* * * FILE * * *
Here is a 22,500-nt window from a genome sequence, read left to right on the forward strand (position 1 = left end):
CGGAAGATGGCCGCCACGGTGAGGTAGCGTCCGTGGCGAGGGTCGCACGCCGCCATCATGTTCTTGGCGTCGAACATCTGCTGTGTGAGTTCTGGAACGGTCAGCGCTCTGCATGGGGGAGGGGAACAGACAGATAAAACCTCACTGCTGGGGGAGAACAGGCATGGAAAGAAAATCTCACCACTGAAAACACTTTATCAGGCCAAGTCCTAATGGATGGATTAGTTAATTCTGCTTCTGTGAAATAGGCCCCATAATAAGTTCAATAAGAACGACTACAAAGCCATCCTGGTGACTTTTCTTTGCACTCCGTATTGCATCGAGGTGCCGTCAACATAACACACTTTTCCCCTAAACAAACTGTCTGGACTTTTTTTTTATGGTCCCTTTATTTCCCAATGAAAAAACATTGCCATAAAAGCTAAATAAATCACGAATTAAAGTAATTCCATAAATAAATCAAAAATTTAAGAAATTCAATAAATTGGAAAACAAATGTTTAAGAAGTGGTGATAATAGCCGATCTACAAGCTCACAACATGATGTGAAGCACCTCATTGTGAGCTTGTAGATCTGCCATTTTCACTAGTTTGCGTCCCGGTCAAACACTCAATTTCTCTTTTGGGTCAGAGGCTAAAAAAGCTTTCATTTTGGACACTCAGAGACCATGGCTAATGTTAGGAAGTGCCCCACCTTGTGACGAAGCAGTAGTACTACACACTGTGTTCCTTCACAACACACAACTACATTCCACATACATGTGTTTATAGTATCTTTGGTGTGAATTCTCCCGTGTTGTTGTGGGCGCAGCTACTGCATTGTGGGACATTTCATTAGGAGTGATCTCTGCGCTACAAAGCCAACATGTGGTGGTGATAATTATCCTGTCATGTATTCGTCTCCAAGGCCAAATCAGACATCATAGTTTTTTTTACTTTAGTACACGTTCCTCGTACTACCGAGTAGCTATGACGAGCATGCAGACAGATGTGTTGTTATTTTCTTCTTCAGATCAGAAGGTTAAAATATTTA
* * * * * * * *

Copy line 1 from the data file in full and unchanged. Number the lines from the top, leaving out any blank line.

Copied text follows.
Here is a 22,500-nt window from a genome sequence, read left to right on the forward strand (position 1 = left end):